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Thursday, January 29, 2015

An OBJECTION! To NeoGAF's Racketeering

By LUDWIG VON KOOPA - The nerve of breaking the law using a law-based franchise!

Apparently, people walk around with the NeoGAF logo on their shirt. They buy such shirts from places like here with designs like this:

Look familiar? OBJECTION!
According to Spreadshirt's copyright section,
"These users agree when they create these designs that they have all necessary legal rights to do so. In order to be scalable, a majority of this process must be done automatically. This means that Spreadshirt cannot ensure that 100% of shop owners actually have these legal rights."
We wanted to let the real copyright holders over at Capcom know what was going on.

We sent the following to on August 21, 2014:
Subject: Ace Attorney Intellectual Property Infringement
Dear Capcom Legal Department,
We believe the following t-shirts on sale found here,
infringe on Capcom's intellectual property. Specifically the "OBJECTION!" bubble seen in the popular Capcom Ace Attorney series.
We do not think that NeoGAF has the necessary legal rights to use Capcom's designs to make a profit selling t-shirts. If we are wrong in this, we apologize.

And we never got a response. Why? Most likely because at the same time, Capcom sent a lawsuit of over $9 million in damages over to Koei Tecmo concerning, um, some sort of patent infringement. Apparently Samurai Warriors: Xtreme Legends (and other games) infringes on an expansion pack method that Capcom patented in 2002.

It's not my place to ask if Capcom could've gone after other companies or not. What matters is that Capcom apparently finds multi-millions in lawsuit money more important than what is probably a couple hundred from Ace Attorney intellectual property infringement from NeoGAF.

What does this really mean? Well, and I sort of hate to say this, but if Capcom doesn't find this sort of thing important, then the Ace Attorney series is really up for grabs for cashing in on. I think Capcom would still crack on, say, outright piracy, but using Ace Attorney logos for profit? No biggie! Go ahead!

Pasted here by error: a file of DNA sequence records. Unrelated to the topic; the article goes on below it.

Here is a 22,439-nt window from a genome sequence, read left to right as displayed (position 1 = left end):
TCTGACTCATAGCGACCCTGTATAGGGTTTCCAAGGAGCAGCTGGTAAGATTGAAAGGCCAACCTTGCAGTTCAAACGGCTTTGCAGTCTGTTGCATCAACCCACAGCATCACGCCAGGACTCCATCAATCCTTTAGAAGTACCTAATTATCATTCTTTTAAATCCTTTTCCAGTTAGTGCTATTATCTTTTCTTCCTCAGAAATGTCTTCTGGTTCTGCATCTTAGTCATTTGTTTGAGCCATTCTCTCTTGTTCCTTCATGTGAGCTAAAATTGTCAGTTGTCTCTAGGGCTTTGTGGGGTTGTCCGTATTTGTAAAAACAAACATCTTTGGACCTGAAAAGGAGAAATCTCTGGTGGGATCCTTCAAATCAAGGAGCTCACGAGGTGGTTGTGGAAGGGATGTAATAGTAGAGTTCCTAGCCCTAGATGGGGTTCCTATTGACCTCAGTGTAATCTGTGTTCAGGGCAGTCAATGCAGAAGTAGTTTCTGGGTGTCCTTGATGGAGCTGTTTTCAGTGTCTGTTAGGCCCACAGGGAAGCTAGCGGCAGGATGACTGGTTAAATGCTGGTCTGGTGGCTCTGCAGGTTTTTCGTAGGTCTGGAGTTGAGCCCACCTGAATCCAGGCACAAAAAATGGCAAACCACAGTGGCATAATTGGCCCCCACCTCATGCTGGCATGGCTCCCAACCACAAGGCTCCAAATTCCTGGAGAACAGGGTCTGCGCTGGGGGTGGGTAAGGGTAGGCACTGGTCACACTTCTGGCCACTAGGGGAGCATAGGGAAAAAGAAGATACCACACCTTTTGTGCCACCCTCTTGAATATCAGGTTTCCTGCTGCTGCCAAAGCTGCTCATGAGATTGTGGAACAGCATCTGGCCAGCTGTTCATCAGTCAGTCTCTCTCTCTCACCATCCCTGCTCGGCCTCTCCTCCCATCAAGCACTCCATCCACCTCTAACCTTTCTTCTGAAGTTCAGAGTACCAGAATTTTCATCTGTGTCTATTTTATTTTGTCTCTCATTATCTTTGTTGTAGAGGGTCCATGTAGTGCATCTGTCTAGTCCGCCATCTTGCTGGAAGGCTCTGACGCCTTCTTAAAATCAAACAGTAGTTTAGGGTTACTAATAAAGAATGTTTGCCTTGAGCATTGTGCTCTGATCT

This, of course, opens a world of potential in terms of KoopaTV projects. We haven't tried to sell anything to anyone yet. But with this knowledge, apparently, we can without getting in trouble for it. It's still not legal. Lack of enforcement is not equivalent to permission, so do not get that idea from reading this article. This article also isn't legal advice, but I will say this:

If you are trying to cash in on someone's intellectual property, you must ask them for permission first. For all we know, that's what NeoGAF did and Capcom agreed and their legal team just didn't want to tell us that. If you ask a rights holder and they say no, well, that's the end of the line for you. Go make something original.

That screenshot up above was taken when we sent that e-mail, and the prices and shirt selection remain exactly the same. This suggests that no one really cares enough to keep that page maintained, which also might suggest that it's not a source of revenue for NeoGAF. ...After all, who the hell would want to walk around with the word "NeoGAF" plastered on their chest?

KoopaTV doesn't have any T-shirts of its own to sell you. If you think that would be a good idea, comment below expressing that. KoopaTV thinks it would be a much better shirt than NeoGAF, anyway.

NeoGAF somehow makes its ways into the actual games we play, too.
KoopaTV finally has its own store to compete with NeoGAF's! Check it out here!
NeoGAF gets what it deserves and gets shut down. ...For a bad reason, though.


  1. Generally fonts aren't protected by copyright.

    1. I'd argue the logo design is.
      "Designs that incorporate typographic decisions are clearly copyrightable." - your source (very last part)
      The red colour with the white background objection with that font is an expression of an idea that is used over and over throughout the Ace Attorney series and is associated with it.


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